Monday, February 25, 2013

Why I Eschew the Tattoo as an Accessory

Why I Eschew the Tattoo as an Accessory

I know that in recent years it has become fashionable for women of all ages to sport tattoos. Some display works of art that are readily visible to the general public. Others wear a more discreet design seen only by their loved ones. As a libertarian, I heartily defend the rights of any woman who wants a tattoo. I also have a brother-in-law who is a true artiste with ink. But personally, a tattoo is not for me.

My decision is based primarily on the fact that I am fickle. I cannot imagine deciding on a design that I would love forever. I can’t even love a handbag or a pair of shoes for more than a year. It’s not as if I could stuff a tattoo in the Salvation Army donation bag when it no longer serves me. My hair is at least a slightly different color every month.

And I have no need to sport a tattoo for ornamentation. I buy new makeup every season. My ex-husband gifted me with some lovely jewelry that serves that purpose well. Gold goes with absolutely everything, never goes out of style and can be sold for cash if times are tight.  I’ve no need to ensure it goes with or coordinates with my outfit.  Since I am so particular that my under garments must match, it would send ripples of discomfort through my very being if my artistic ink did not work with my color scheme, my under garments or my outerwear.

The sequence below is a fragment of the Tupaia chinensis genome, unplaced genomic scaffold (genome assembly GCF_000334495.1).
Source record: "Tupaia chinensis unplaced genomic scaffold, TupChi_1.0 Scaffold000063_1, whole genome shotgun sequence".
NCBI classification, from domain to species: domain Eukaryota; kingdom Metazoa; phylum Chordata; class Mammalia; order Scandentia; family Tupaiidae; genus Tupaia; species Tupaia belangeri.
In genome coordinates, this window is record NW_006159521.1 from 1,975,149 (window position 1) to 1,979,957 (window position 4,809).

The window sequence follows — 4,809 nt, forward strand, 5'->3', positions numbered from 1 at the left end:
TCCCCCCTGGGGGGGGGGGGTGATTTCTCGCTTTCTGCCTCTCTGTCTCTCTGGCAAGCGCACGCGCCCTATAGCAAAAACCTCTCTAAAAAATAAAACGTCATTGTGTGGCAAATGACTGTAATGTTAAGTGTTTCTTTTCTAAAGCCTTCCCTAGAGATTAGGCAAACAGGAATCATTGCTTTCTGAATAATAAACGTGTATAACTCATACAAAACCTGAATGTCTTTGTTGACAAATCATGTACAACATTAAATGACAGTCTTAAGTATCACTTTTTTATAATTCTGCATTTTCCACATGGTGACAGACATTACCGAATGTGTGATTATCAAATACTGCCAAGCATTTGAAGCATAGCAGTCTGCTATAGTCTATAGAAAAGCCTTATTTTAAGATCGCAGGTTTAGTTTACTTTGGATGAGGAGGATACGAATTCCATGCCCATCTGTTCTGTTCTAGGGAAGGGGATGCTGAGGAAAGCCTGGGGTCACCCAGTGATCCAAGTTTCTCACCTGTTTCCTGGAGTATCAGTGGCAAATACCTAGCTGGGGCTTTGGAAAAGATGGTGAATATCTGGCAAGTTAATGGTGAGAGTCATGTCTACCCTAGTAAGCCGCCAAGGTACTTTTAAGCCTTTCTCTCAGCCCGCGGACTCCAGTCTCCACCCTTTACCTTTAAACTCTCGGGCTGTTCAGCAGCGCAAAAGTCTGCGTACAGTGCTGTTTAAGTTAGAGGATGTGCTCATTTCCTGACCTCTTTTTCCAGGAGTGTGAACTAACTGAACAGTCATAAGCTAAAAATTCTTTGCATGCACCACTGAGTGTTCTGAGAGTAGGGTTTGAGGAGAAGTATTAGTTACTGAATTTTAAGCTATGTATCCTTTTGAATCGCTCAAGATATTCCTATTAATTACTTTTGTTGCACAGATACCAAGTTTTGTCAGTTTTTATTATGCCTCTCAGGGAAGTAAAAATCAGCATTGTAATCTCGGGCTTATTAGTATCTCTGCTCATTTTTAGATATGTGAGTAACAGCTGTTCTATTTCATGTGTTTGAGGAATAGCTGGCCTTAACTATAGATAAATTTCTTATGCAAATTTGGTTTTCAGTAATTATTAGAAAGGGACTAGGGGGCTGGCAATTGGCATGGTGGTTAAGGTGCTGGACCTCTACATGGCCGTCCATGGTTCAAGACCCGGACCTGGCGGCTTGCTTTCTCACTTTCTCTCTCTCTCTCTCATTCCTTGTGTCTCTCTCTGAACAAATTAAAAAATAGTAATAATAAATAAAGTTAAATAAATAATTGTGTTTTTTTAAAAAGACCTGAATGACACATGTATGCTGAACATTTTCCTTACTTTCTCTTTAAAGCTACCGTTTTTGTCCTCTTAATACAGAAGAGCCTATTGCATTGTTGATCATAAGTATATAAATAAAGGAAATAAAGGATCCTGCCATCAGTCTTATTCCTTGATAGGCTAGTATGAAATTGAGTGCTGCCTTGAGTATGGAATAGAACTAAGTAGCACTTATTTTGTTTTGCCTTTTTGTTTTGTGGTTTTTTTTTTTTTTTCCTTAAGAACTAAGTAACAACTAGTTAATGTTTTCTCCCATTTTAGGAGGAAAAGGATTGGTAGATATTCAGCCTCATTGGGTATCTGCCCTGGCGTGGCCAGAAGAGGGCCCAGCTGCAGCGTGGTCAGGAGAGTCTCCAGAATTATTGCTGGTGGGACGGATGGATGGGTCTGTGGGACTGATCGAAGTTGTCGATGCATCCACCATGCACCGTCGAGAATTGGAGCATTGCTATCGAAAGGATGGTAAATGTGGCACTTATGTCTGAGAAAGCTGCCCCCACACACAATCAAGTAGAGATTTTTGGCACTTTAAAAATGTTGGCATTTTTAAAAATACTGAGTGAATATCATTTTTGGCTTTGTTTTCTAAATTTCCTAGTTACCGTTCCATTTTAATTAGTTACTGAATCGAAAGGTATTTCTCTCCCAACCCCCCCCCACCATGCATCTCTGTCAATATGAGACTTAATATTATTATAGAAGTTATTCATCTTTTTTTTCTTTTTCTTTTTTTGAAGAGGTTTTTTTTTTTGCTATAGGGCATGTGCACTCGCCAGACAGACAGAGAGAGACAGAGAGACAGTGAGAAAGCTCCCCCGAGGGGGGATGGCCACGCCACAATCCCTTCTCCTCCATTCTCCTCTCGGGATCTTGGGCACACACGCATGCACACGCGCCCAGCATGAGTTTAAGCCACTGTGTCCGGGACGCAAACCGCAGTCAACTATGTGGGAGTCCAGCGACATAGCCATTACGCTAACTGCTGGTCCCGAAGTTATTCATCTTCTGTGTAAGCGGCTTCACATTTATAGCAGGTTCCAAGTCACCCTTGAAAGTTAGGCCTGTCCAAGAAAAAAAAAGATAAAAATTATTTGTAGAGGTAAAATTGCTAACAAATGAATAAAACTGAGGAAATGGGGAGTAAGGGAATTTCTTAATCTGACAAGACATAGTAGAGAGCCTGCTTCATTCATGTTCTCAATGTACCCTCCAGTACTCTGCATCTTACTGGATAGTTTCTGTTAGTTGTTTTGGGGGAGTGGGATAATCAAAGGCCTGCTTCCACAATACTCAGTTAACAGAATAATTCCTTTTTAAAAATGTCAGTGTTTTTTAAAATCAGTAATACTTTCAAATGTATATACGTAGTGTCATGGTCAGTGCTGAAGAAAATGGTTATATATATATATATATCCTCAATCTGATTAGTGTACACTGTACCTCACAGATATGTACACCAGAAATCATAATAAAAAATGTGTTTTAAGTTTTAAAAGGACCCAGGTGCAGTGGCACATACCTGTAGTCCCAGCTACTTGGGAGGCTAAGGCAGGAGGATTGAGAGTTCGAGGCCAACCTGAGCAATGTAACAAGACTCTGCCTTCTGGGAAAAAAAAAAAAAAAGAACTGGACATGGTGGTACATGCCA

My color preferences have also changed over the years. During my blond years, I tended to wear cool colors with an emphasis on hot pinks, fuscia, deep burgundy, and cobalt blues. I also drank white wine and wore a preponderance of dry-clean only garments. Dirt and yard work were foreign concepts. Now as a redheaded country girl, I am drawn to warmer colors such as corals, deep russets, purples, coppers and warm reds, prefer to drink full bodied red wines, and find peace and serenity digging in the soil, planting and remolding my landscape.

Had I decided to indulge in a tattoo at 35, the color scheme would not work with my present day personality.  No doubt the choice of design would have represented a different me as well.

Perhaps that is why one of my favorite quotes from Shakespeare’s “As You Like It” is this: “All the world's a stage,
And all the men and women merely players;
They have their exits and their entrances,
And one man in his time plays many parts,
His acts being seven ages.”

I seriously doubt there would be one tattoo that would work for my seven ages.
And there is that little issue that I work in a conservative industry where facial hair for a man is still looked upon with suspicion.  

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